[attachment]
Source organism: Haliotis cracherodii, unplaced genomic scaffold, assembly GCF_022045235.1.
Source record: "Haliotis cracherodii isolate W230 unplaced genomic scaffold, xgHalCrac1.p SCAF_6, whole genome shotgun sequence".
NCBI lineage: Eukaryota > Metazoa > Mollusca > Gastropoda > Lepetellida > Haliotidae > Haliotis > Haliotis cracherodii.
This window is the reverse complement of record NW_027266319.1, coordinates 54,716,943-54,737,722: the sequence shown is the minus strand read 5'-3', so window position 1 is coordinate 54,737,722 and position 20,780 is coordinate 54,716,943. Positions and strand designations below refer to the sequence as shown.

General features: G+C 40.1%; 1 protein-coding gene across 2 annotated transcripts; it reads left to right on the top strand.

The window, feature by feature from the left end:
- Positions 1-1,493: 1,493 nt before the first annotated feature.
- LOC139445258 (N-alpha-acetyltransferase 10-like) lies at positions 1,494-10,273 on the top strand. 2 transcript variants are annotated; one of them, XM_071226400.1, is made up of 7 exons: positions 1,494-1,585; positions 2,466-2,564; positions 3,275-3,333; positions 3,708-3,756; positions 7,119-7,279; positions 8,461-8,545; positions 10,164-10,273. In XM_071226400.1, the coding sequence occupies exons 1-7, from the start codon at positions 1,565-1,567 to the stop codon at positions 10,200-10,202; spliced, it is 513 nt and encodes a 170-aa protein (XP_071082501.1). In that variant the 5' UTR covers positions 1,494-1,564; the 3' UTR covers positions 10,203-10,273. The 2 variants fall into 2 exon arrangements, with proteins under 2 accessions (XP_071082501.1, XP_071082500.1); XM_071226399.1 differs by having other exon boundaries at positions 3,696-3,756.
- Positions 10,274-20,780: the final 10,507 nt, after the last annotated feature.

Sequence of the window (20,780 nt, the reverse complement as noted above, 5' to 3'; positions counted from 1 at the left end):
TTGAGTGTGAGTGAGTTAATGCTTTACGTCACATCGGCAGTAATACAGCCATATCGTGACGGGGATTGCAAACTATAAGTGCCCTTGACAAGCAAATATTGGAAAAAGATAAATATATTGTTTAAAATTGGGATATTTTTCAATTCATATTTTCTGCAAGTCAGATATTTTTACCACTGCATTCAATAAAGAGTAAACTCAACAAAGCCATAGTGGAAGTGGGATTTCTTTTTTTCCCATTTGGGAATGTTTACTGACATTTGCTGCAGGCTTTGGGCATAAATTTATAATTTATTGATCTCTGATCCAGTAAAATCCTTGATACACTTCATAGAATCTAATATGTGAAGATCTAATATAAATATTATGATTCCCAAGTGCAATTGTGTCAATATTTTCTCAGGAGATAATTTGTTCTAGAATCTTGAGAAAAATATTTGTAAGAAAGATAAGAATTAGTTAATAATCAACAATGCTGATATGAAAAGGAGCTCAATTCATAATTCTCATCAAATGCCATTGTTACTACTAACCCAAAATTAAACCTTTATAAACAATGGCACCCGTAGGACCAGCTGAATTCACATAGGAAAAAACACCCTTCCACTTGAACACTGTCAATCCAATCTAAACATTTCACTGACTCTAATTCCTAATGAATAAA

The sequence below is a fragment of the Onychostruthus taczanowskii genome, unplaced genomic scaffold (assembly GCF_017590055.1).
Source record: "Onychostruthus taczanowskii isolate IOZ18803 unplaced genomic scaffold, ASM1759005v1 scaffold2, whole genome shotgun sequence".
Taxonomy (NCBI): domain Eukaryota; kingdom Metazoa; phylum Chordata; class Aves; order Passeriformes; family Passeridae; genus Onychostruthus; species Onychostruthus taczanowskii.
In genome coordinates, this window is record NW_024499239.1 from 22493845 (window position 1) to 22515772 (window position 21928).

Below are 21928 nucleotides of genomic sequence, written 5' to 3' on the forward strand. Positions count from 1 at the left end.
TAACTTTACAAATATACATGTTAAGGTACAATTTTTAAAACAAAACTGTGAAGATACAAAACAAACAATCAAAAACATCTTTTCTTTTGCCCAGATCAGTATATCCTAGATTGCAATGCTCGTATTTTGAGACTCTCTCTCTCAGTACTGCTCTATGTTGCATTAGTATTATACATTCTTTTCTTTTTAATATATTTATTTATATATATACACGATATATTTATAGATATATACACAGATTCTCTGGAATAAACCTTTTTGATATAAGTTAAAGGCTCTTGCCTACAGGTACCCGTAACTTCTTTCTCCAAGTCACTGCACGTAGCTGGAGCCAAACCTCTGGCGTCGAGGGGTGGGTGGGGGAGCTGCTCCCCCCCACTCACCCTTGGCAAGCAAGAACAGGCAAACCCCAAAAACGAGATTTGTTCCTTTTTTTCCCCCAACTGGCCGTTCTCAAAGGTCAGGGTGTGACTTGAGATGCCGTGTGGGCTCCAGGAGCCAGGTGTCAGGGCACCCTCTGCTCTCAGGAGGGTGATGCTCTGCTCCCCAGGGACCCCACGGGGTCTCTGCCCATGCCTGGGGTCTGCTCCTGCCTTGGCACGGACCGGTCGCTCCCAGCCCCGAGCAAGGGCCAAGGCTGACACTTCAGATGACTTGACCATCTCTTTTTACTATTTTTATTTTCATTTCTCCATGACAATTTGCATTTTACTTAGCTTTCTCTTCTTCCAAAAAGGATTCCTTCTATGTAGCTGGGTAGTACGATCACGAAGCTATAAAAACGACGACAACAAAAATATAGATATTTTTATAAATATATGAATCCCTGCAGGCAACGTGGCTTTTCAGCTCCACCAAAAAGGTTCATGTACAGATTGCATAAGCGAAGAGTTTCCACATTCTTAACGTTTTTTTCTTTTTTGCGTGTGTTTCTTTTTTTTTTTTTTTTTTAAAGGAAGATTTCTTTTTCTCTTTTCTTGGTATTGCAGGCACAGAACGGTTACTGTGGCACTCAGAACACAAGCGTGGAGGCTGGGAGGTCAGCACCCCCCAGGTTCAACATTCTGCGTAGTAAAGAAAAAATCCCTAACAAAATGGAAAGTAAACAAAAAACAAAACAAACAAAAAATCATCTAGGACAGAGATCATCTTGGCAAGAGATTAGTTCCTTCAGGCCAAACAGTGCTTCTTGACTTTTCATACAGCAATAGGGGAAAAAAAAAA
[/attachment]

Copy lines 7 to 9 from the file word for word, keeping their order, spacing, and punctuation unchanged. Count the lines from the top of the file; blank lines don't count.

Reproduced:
- Positions 1-1,493: 1,493 nt before the first annotated feature.
- LOC139445258 (N-alpha-acetyltransferase 10-like) lies at positions 1,494-10,273 on the top strand. 2 transcript variants are annotated; one of them, XM_071226400.1, is made up of 7 exons: positions 1,494-1,585; positions 2,466-2,564; positions 3,275-3,333; positions 3,708-3,756; positions 7,119-7,279; positions 8,461-8,545; positions 10,164-10,273. In XM_071226400.1, the coding sequence occupies exons 1-7, from the start codon at positions 1,565-1,567 to the stop codon at positions 10,200-10,202; spliced, it is 513 nt and encodes a 170-aa protein (XP_071082501.1). In that variant the 5' UTR covers positions 1,494-1,564; the 3' UTR covers positions 10,203-10,273. The 2 variants fall into 2 exon arrangements, with proteins under 2 accessions (XP_071082501.1, XP_071082500.1); XM_071226399.1 differs by having other exon boundaries at positions 3,696-3,756.
- Positions 10,274-20,780: the final 10,507 nt, after the last annotated feature.